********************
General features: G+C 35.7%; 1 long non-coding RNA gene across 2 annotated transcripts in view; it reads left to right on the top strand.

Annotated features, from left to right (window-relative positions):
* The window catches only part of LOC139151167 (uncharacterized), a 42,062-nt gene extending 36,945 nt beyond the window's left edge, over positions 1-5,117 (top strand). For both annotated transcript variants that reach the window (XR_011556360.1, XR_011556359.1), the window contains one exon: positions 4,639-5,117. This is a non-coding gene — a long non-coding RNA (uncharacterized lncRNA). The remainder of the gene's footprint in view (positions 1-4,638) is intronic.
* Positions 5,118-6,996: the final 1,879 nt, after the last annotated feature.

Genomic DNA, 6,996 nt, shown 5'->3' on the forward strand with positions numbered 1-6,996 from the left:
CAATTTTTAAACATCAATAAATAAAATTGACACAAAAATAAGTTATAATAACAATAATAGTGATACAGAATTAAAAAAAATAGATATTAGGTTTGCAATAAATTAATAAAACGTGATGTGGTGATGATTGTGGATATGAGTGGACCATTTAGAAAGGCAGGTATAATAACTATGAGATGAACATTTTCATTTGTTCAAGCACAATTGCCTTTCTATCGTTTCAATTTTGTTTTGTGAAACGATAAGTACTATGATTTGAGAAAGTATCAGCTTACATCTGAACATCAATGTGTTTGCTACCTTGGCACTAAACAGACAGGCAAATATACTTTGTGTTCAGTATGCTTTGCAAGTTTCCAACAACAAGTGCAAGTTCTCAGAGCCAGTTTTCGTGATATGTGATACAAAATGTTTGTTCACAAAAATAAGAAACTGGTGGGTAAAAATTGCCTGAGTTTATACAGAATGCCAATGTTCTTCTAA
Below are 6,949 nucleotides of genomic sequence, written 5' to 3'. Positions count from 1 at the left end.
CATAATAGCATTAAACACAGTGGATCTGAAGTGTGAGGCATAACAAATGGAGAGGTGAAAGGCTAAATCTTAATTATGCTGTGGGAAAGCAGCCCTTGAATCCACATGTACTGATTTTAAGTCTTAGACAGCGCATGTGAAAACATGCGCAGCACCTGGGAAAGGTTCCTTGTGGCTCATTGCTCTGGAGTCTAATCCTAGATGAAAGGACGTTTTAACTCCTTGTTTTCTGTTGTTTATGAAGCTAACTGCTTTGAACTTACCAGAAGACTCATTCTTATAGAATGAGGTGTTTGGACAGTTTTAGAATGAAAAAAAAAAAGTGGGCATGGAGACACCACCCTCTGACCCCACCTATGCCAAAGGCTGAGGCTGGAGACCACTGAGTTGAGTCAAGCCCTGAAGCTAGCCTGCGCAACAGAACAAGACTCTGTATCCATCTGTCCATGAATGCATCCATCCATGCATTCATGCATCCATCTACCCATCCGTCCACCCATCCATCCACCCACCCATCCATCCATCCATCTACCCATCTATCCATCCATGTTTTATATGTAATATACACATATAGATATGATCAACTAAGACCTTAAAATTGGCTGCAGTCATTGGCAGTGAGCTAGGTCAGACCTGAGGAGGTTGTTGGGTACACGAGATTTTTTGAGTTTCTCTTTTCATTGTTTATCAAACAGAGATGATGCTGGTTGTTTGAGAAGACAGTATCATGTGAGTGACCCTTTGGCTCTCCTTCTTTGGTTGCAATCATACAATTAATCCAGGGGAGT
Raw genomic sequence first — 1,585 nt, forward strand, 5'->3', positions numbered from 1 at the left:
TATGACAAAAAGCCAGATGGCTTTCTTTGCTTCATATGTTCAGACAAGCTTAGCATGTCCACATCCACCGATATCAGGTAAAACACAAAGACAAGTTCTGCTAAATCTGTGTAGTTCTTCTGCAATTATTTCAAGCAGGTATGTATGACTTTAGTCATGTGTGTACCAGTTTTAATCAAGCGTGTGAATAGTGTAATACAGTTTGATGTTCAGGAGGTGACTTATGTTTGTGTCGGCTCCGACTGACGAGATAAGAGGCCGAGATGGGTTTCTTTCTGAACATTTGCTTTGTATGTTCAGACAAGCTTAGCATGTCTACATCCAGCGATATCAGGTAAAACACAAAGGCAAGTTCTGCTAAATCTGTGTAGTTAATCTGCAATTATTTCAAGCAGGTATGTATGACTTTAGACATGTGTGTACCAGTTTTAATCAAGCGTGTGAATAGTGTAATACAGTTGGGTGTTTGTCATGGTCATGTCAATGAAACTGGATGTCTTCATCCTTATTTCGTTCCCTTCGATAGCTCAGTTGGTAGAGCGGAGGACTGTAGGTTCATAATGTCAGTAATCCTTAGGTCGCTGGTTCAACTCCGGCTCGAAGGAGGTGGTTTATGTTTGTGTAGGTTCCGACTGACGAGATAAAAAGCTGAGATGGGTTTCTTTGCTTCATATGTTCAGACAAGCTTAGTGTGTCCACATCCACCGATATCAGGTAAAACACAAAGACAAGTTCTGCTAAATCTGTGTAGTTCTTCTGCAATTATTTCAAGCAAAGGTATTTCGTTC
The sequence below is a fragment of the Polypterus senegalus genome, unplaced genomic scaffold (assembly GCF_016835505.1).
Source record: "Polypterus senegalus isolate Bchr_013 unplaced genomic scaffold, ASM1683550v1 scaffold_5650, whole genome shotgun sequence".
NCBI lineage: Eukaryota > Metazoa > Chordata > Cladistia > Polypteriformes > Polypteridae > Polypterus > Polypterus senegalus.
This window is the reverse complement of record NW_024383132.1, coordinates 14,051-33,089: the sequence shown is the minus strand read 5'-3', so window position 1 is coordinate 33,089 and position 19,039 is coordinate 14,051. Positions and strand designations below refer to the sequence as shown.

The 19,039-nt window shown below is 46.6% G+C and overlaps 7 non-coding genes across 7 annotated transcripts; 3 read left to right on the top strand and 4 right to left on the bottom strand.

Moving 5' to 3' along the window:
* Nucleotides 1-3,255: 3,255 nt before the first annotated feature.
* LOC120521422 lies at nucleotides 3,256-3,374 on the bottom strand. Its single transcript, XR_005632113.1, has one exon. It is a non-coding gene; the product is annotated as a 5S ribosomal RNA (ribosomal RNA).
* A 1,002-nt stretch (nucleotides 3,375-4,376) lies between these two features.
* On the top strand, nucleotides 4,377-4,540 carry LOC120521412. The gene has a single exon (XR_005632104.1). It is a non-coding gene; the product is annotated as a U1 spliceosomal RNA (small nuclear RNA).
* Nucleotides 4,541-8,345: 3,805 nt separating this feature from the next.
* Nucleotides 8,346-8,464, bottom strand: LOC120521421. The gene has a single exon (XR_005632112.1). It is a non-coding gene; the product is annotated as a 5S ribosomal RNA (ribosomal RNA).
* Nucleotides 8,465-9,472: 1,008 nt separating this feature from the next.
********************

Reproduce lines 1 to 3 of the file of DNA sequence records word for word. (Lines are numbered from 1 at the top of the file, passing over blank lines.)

General features: G+C 35.7%; 1 long non-coding RNA gene across 2 annotated transcripts in view; it reads left to right on the top strand.

Annotated features, from left to right (window-relative positions):
* The window catches only part of LOC139151167 (uncharacterized), a 42,062-nt gene extending 36,945 nt beyond the window's left edge, over positions 1-5,117 (top strand). For both annotated transcript variants that reach the window (XR_011556360.1, XR_011556359.1), the window contains one exon: positions 4,639-5,117. This is a non-coding gene — a long non-coding RNA (uncharacterized lncRNA). The remainder of the gene's footprint in view (positions 1-4,638) is intronic.